Recent sales
Most of the recent land sales downtown "have been in the better markets," said Dallas real estate appraiser Chuck Dannis. "In the core areas, prices are running close to $100 per square foot."
Mr. Dannis says the price the city has offered for the convention hotel site on Young Street doesn't reflect recent sales prices on the south side of downtown.
But he says the large size and planned use are factors that could drive up the price.
"That would be one of the biggest land sales we've seen downtown in a long time," Mr. Dannis said.
Cincinnati-based Chavez Properties Dallas III LP, which hopes to sell the site to the city, paid less than $25 per square foot in the early 1990s. The land has been used for parking lots.
Timing is key
"Everybody thinks that in real estate it's location, location, location," Mr. Dannis said. "But timing is just as important."
Downtown land prices are still nowhere near what they were two decades ago.
During the 1980s real estate boom, property downtown topped more than $350 per square foot as developers competed for prime spots.
A few years later, during the depths of the real estate crash, land in the heart of the central business district traded for less than $30 per square foot.
A 4.5-acre building site on the north edge of downtown at Woodall Rodgers and Field Street sold for about $175 per square foot in 1985. It traded for close to $25 per square foot in the early 1990s.
Just last year, a developer bought the land for about $100 per square foot – still well below the peak.
"It will be a long time before we see prices like we had in the 1980s," predicted real estate broker David Glasscock, who's been trying to sell a prime site on Ross Avenue for close to $125 a square foot.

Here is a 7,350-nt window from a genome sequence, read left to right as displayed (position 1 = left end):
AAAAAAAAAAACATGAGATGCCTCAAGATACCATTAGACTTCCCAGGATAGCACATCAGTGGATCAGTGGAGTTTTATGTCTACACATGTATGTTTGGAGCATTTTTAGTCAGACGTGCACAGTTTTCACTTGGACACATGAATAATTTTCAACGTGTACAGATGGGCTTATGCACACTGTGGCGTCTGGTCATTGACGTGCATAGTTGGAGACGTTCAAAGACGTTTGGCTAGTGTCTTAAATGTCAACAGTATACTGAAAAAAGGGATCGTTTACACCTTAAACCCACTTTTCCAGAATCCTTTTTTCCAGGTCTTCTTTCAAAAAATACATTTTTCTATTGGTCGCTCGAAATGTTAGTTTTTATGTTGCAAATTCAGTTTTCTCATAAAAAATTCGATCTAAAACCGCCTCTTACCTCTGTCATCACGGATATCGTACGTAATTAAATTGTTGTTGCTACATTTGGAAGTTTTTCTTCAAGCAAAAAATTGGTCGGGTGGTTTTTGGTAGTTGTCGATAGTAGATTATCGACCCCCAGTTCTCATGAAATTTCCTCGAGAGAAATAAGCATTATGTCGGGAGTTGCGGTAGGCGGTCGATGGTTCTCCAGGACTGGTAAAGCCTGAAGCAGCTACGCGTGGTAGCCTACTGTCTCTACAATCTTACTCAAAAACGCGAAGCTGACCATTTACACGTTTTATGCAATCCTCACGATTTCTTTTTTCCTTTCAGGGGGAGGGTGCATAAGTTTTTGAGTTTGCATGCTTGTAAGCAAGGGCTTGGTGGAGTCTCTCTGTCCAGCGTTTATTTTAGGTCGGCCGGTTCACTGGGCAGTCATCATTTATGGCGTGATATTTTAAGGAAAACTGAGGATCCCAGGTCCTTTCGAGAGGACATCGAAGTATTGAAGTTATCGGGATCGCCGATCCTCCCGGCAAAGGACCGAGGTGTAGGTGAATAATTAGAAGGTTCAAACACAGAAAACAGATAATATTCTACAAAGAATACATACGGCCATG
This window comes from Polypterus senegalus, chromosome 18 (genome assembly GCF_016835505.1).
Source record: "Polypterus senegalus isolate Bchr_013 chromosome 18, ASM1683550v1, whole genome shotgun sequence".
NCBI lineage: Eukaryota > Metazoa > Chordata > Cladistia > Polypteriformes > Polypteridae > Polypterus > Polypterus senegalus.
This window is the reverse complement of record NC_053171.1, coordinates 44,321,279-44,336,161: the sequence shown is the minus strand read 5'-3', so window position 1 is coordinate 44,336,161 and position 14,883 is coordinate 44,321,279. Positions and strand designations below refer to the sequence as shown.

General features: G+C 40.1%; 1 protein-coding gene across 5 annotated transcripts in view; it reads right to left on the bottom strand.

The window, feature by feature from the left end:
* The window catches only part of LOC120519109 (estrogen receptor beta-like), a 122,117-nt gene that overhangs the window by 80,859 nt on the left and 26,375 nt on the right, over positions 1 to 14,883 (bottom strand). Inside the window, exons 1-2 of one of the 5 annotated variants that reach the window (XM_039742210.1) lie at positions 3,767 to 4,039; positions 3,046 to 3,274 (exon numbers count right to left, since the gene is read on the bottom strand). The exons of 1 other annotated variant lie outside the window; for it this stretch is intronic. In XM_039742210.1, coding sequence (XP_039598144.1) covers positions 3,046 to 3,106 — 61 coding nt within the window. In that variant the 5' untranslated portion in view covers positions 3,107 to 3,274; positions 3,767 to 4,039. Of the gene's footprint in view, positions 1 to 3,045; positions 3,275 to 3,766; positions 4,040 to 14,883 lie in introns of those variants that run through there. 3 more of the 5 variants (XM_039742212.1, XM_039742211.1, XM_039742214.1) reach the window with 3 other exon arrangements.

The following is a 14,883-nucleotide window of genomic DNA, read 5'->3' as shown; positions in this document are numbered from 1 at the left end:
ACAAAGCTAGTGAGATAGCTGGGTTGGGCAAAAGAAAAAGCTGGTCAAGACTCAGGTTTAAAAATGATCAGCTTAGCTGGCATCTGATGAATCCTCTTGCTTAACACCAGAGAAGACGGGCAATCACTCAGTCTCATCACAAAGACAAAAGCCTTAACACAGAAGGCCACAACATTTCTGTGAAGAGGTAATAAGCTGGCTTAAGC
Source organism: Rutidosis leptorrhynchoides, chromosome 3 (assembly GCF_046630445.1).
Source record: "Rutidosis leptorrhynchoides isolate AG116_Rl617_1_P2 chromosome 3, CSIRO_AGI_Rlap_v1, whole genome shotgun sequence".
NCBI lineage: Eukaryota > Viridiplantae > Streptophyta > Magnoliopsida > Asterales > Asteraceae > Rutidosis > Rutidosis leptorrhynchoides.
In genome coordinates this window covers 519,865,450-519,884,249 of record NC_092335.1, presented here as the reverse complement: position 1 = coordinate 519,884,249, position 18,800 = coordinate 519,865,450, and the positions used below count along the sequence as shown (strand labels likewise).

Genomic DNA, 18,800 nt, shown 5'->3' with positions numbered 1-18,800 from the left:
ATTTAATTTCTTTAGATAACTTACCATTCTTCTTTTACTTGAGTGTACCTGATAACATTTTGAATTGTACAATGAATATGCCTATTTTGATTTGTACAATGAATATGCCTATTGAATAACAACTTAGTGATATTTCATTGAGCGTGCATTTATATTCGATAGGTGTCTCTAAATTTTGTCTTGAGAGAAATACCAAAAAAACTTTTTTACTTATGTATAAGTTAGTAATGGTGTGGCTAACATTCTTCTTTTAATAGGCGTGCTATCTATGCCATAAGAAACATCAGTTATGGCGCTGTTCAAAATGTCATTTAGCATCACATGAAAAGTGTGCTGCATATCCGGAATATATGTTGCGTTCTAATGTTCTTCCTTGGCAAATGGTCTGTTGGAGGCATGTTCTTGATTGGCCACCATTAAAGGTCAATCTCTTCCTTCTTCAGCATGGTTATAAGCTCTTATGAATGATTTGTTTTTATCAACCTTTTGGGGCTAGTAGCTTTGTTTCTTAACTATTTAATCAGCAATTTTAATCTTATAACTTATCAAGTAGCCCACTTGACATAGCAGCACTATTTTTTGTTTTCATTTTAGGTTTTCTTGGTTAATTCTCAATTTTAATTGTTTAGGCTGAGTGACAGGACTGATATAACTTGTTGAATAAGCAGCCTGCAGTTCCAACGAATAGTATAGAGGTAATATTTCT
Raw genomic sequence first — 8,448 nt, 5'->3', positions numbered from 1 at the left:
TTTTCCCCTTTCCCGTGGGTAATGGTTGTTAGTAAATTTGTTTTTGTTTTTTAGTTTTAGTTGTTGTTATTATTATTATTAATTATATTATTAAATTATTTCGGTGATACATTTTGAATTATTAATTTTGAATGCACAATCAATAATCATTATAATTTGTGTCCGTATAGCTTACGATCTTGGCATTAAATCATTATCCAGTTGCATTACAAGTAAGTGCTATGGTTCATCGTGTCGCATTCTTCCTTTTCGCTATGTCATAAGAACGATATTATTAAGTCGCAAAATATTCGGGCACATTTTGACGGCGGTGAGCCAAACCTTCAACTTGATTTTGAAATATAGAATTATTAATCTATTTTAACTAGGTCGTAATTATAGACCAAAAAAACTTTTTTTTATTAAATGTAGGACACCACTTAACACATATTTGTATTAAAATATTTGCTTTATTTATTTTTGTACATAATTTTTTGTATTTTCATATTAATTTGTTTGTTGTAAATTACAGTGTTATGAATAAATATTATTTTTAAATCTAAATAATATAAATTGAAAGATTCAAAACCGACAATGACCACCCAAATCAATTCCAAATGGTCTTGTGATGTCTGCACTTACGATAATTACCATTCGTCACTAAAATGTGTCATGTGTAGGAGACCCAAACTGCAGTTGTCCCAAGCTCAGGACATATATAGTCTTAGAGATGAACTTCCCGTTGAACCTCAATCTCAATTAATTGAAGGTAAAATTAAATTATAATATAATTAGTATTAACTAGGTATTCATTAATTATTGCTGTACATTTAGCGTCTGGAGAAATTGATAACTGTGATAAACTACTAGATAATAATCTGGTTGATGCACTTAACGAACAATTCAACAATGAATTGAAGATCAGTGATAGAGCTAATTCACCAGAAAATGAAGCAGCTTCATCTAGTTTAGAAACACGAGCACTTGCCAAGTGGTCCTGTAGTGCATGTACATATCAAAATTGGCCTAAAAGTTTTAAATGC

Even on downtown's busy north side, some recent trades on the periphery have been less than $100 per square foot, Mr. Glasscock said.
"Generally the farther south you get, the cheaper the land is because of accessibility," he said.
In the south
Recent sales on the south side of the convention center have ranged from about $25 to $45 per square foot. And across Interstate 30 in the Cedars neighborhood, it's even lower.
"I don't know of anything over here that has sold for much more than $20 per square foot," said developer and landowner Jack Matthews.
The farther north you go in downtown, the higher the prices.
Developer John Sughrue – part of the team that's working on the Museum Tower condominium high-rise – estimates that land in Arts District would sell for near $150 per square foot. "If you could buy it," he said.
Some tracts on Ross Avenue near North Central Expressway recently sold for between $85 and $100 per square foot.
Property prices are higher in Uptown than downtown.
A block on McKinney Avenue near Fairmount Street sold in 2005 for almost $150 per square foot. It's now back on the market.
More recently, another block on McKinney near Akard Street traded for about $110 per square foot.
Brokers and landowners say that land prices downtown probably have peaked for this cycle, because of the credit crunch that's making it hard to finance commercial properties.
"We're looking at deals right now where we can't get financing," Mr. Turner said.

By STEVE BROWN / The Dallas Morning News